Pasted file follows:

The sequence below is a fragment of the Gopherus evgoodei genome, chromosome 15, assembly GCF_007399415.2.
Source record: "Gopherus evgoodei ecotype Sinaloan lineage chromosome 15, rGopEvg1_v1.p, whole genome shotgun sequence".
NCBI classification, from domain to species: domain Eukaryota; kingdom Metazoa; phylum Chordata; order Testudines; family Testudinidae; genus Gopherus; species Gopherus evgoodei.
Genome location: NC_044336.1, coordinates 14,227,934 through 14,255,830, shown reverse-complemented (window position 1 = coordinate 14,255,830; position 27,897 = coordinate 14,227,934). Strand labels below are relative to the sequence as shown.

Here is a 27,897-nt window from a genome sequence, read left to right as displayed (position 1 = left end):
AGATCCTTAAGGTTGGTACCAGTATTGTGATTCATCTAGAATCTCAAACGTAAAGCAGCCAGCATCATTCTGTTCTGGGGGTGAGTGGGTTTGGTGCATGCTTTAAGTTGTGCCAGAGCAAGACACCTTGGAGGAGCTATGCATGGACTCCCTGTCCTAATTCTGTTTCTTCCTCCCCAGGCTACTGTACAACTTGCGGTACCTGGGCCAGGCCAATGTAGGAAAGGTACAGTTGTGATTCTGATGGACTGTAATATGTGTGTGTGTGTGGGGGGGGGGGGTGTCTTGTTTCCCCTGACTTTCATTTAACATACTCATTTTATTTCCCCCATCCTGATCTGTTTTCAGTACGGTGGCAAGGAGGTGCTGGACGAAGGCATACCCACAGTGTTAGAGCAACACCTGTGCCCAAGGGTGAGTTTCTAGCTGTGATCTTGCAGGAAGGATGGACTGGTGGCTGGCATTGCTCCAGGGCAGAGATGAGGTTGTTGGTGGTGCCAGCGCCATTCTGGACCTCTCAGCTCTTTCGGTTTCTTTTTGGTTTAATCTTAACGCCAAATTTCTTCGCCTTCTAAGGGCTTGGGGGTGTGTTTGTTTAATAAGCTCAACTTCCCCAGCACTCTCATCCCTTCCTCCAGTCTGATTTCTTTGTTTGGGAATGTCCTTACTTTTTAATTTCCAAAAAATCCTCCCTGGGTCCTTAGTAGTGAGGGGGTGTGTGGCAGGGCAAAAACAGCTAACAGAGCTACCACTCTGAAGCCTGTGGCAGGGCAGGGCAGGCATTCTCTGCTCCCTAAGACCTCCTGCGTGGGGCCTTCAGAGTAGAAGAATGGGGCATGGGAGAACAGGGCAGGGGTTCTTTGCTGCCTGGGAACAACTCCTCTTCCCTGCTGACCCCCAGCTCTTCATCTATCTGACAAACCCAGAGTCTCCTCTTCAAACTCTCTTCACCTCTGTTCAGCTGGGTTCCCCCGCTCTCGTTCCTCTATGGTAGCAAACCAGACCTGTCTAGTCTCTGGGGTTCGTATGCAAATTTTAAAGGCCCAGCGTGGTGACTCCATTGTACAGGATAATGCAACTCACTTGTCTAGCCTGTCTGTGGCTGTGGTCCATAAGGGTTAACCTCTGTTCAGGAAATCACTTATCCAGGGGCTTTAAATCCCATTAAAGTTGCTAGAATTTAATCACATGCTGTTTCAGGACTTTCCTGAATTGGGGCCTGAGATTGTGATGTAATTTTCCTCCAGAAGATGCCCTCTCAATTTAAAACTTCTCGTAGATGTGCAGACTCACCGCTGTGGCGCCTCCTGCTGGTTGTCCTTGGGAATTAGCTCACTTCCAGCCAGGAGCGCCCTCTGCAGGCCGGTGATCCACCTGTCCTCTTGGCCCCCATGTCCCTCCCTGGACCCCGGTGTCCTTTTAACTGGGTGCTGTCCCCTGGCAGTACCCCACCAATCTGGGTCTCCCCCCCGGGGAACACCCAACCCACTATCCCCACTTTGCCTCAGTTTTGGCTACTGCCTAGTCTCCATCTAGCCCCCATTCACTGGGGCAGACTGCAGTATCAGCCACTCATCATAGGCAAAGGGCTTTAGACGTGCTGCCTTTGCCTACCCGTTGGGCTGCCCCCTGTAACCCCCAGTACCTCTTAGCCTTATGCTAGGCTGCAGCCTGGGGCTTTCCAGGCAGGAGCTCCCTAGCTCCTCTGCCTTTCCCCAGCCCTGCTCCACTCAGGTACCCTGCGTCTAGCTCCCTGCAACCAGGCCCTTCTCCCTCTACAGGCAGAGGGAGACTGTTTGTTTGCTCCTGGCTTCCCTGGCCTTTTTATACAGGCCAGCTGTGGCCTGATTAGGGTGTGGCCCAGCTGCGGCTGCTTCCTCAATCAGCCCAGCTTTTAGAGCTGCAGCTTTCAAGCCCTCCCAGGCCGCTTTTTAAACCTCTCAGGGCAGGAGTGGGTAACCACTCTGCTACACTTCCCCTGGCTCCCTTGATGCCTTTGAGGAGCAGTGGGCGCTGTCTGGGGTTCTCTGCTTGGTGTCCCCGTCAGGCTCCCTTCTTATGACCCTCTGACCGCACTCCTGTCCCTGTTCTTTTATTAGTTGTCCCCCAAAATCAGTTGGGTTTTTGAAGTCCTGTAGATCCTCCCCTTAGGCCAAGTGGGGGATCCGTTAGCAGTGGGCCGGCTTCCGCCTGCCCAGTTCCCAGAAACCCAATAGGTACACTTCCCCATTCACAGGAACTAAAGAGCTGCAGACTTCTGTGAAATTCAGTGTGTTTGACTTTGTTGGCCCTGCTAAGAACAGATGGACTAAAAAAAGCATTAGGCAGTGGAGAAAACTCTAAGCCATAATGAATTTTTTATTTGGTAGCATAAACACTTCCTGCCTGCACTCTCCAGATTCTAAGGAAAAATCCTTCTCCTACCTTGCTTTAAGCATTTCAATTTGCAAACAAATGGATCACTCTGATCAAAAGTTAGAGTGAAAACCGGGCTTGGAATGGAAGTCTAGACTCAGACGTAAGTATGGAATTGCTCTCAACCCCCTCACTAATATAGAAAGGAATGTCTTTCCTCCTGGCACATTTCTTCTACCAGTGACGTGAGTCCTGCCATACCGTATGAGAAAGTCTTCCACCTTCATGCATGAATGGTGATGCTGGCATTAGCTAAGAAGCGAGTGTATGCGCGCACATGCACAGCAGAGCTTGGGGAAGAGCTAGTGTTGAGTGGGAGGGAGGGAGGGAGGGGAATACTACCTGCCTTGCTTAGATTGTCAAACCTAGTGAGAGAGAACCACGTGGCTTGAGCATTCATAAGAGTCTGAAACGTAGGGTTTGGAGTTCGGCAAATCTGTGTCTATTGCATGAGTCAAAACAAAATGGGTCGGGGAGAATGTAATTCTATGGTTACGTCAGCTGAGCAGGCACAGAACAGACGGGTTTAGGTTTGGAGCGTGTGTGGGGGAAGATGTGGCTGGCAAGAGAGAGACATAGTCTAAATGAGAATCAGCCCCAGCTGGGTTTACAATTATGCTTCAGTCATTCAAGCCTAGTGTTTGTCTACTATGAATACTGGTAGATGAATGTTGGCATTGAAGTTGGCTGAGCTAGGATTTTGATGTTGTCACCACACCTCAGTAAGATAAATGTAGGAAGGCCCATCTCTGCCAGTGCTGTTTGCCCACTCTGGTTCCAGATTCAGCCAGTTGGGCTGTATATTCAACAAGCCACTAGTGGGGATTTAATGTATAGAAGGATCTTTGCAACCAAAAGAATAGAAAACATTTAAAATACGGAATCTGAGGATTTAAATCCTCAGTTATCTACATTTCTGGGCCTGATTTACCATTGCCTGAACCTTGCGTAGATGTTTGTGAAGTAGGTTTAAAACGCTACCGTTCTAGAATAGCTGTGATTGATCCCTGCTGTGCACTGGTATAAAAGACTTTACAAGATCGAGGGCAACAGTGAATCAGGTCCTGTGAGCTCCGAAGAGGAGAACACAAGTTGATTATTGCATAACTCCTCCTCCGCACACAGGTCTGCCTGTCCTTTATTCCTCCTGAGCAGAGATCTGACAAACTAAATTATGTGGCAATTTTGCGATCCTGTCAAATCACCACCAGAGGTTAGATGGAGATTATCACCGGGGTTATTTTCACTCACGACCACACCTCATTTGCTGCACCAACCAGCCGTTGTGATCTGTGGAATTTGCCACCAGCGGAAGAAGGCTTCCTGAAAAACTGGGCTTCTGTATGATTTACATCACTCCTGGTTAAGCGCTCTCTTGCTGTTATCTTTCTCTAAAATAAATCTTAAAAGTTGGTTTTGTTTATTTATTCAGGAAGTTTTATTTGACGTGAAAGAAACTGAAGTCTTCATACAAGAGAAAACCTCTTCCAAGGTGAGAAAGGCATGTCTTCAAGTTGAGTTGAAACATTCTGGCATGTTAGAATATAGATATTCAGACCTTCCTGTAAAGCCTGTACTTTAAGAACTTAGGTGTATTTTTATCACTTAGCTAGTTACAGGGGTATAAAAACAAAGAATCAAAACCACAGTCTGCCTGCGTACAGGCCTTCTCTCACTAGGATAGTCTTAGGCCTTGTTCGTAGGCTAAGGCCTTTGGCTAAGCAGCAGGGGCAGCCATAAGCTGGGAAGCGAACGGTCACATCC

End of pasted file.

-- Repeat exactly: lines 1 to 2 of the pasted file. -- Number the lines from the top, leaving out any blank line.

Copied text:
The sequence below is a fragment of the Gopherus evgoodei genome, chromosome 15, assembly GCF_007399415.2.
Source record: "Gopherus evgoodei ecotype Sinaloan lineage chromosome 15, rGopEvg1_v1.p, whole genome shotgun sequence".